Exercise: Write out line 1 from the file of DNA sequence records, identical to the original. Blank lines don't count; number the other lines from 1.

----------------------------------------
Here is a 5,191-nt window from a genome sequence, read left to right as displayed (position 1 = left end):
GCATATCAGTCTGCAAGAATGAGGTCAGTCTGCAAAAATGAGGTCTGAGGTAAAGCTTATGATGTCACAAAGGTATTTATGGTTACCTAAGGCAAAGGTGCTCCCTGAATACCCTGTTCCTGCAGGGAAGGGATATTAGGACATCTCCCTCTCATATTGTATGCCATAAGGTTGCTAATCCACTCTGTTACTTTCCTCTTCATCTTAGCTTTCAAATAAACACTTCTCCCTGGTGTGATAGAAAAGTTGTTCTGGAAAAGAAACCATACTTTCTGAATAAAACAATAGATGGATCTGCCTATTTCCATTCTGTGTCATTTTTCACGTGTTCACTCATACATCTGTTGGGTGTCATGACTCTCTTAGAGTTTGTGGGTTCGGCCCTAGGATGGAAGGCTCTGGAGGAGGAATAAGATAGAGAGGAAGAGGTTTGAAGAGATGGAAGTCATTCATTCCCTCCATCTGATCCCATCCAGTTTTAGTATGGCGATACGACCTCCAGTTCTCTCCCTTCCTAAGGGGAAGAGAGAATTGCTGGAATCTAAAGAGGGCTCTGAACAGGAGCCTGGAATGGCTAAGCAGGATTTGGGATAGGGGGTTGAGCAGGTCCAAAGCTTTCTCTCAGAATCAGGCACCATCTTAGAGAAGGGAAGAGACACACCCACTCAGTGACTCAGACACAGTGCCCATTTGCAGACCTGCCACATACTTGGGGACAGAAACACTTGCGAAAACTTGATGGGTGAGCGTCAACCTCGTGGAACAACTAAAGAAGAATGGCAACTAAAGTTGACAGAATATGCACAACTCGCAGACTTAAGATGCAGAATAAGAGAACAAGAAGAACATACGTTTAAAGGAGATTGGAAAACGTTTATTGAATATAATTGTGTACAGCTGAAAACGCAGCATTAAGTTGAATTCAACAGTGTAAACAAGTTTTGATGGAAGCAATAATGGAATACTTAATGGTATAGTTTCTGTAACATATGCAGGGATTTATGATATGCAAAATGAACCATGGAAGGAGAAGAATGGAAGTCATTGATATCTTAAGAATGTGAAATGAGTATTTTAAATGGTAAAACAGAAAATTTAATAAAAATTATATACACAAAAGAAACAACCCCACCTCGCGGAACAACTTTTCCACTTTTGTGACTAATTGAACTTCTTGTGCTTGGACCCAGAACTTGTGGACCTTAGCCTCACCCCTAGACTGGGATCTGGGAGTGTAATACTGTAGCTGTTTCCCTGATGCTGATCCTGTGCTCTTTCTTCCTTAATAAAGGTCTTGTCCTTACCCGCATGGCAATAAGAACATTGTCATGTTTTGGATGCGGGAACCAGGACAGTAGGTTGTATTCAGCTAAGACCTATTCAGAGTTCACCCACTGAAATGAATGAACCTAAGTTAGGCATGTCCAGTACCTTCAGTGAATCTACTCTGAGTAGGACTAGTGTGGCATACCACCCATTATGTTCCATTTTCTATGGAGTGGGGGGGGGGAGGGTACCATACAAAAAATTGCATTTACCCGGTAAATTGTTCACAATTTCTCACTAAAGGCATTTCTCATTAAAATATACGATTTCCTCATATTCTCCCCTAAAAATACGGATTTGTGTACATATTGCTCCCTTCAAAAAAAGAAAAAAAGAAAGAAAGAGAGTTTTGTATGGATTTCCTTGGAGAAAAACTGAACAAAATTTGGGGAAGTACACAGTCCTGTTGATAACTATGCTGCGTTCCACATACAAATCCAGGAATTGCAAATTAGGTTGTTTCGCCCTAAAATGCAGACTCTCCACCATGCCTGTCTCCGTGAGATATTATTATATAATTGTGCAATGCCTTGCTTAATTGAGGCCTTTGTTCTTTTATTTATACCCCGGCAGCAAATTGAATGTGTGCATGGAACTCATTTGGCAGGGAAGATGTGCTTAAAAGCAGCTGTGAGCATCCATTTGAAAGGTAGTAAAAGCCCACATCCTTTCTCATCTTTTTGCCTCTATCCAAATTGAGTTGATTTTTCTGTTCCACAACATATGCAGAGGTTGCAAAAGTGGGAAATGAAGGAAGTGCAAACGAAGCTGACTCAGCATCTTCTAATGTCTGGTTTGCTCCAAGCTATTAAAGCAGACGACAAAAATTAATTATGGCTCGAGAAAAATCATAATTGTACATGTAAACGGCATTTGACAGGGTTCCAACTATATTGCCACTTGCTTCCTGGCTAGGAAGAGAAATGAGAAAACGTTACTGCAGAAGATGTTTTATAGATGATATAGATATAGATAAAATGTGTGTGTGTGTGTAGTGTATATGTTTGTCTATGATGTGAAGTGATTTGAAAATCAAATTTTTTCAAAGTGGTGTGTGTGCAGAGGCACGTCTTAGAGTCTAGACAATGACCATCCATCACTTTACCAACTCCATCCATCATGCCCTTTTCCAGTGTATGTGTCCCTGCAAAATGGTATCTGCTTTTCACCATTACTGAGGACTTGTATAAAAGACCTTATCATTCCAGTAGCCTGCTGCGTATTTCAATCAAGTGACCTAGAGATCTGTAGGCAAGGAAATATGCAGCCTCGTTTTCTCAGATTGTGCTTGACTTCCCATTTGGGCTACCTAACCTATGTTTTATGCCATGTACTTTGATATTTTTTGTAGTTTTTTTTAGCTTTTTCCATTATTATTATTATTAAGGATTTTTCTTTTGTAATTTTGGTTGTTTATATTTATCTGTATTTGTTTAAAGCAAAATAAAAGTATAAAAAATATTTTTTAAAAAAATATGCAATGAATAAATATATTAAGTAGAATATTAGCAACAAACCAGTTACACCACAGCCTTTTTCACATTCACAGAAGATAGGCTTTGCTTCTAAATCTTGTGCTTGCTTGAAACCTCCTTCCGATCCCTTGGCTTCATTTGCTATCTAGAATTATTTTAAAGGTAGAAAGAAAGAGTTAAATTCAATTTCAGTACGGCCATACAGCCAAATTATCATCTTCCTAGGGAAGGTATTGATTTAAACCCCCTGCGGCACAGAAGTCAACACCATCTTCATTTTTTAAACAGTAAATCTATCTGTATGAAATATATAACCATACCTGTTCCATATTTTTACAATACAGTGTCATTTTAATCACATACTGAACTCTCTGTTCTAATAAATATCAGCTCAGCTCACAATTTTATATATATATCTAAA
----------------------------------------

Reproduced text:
Here is a 5,191-nt window from a genome sequence, read left to right as displayed (position 1 = left end):